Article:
MOORHEAD, Minn. - Every season fans are reminded about commitment and perseverance. In collegiate sports, that happens on senior night. And for four seniors on the Minnesota State University Moorhead Dragons wrestling team, it’s their last chance to make an impression on the Dragon Nation.
For second year Head Coach Kris Nelson, who came to the Dragons after a stint as an assistant coach for North Dakota State, the knowledge of these wrestlers came long before he was asked to be the helm of Dragons’ wrestling. Coach Nelson was eager to share his thoughts about his seniors and their impact on Dragons’ wrestling.
After a brutal schedule had not steered the Dragons away from postseason success in 2009-10, Coach Nelson turned his sights on a full season with his new team and a lineup he could call his own.
“I was very comfortable with the senior class I had coming in with Brady Schneeberger as the returning regional champ, Tallen Wald as a 2009 national qualifier and captain, Evan Forde who had a full year of varsity experience under his belt and HWT Jon Swart getting to give 100% to wrestling now that he was done with football,” Nelson said. “I feel all these wrestlers have the ability to be national qualifiers and All-Americans when they are wrestling at their best.”
One thing each senior shares with one another is facing the best wrestlers in the upper midwest year after year. The mental and physical toll each wrestler has paid has meant a great deal to Nelson.
“It is great to see student athletes follow through with the commitment they made to be part of a program,” Nelson said. “Many times juggling academics and athletics gets to be too much and the individual begins to struggle in one area either athletically or academically and these four seniors have done a great job of balancing the two.”
“They are all very dedicated and committed to the sport of wrestling and it is very nice to see them all make it five years. Wrestling can become a real grind both physically and mentally and these four have continued to work hard day in and day out in the room to reach their goals. “
On any given night, each senior has sometimes less than seven minutes to show the fans how hard the hours of practice, weight-lifting and studying of opponents has paid off. While the fans watch intensely, or for Jon Swart‘s mother Cathy Swart very intensely, they see the product while Nelson see’s the end result of what so often goes unnoticed.
“What goes unnoticed is the hard work they put in everyday in the room and also staying on top of their diet plan, well besides Jon,” Nelson said. “These four lead by example and are also helping groom the younger wrestlers for their days when they become the starters. Outside of wrestling these four do a great job of getting the team together for outings and keeping the team comrade close.”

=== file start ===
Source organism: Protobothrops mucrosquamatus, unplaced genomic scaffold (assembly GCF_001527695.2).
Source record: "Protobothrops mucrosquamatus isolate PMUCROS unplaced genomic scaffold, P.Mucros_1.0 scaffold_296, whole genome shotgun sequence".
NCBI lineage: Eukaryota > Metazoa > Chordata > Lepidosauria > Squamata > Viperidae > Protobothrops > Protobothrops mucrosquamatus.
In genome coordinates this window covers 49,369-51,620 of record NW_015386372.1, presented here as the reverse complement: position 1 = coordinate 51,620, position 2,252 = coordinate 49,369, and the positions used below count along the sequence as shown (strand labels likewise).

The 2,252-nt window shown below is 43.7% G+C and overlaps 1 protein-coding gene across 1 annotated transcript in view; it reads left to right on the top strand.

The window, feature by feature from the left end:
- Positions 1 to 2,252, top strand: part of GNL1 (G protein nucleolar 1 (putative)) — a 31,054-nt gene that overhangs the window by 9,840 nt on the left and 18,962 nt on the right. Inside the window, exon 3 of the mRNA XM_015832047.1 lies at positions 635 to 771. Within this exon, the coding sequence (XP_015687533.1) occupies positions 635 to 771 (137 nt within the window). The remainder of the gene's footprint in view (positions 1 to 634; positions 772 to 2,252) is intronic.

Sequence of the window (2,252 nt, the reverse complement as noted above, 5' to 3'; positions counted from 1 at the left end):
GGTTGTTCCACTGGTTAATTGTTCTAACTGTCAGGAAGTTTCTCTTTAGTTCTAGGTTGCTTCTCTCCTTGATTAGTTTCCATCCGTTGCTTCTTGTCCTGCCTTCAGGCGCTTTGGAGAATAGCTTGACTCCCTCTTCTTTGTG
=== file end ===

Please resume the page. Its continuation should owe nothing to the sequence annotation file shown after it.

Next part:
Among some of the unnoticed things fans don’t see is the personal struggles each wrestler faces on and off the mat. Nelson believes a big strength of this team is the support they give each other, especially this senior class.
“The nice thing about having seniors is that more than likely they have been through a similar situation or help deal with a similar situation that someone may be going through,” Nelson said. When asked what the toughest thing to replace about these four seniors, Nelson summed it all up in one word, experience.
“These seniors have all been in their starting position for two to four years and that will be hard to replace,” Nelson said. “Competing is the best way to get better at a sport and find out what your strengths and weaknesses are and all these seniors have wrestled in a lot of tournaments and dual competitions. We will be looking to see which of our younger wrestlers will step up and try and make a name for themselves.”
EVAN FORDE – FARGO, N.D. – 133 POUNDS
As a group there is no denying the impact of these seniors as a whole, but each wrestler in their own right has left his mark on an already historic wrestling program. Evan Forde is probably most known around the program for his leadership style, a style that makes coaching that much easier.
“Evan does a great job of keeping the team relaxed but at the same time is serious when it gets down to match time, Nelson said. “Evan is a very hard worker who is always looking to get better technically and does a great job of coaching and teaching the technique he knows onto the other wrestlers on the team. The team refers to Evan as Grandpa Forde.”
“I do not probably know all the reasons why they call him that, but I am sure some of them have to do with being a senior and having all the experience that he has not only had on the mat but off the mat. Some of the guys kid about how Evan is always giving advice and looking out for their well being. Evan is very easy for the wrestlers to talk with and for us coaches to talk with and he has been real fun to coach for the two years I have been with him.”
For each person who has gotten to know Evan, there are two who know his dad, Lynn. Both are known for making themselves heard, which for Nelson comes as no surprise.
“Doesn’t surprise me at all,” Nelson said. “Looking back on Evan’s career and watching him in high school he was even very vocal then. Evan could same day be a great coach if he decides to go in that direction, but I could see him getting a lot of warnings from the referee if he decides to go that route. Like Father like Son.”
BRADY SCHNEEBERGER – ELBOW LAKE MINN. – 141 POUNDS
Last year’s NCAA Super-III Regional saw nine of the 10 No. 1 seed’s claim the top spot, while Brady Schneeberger shocked many spectators as the No. 6 seed when he won the 141 pound championship.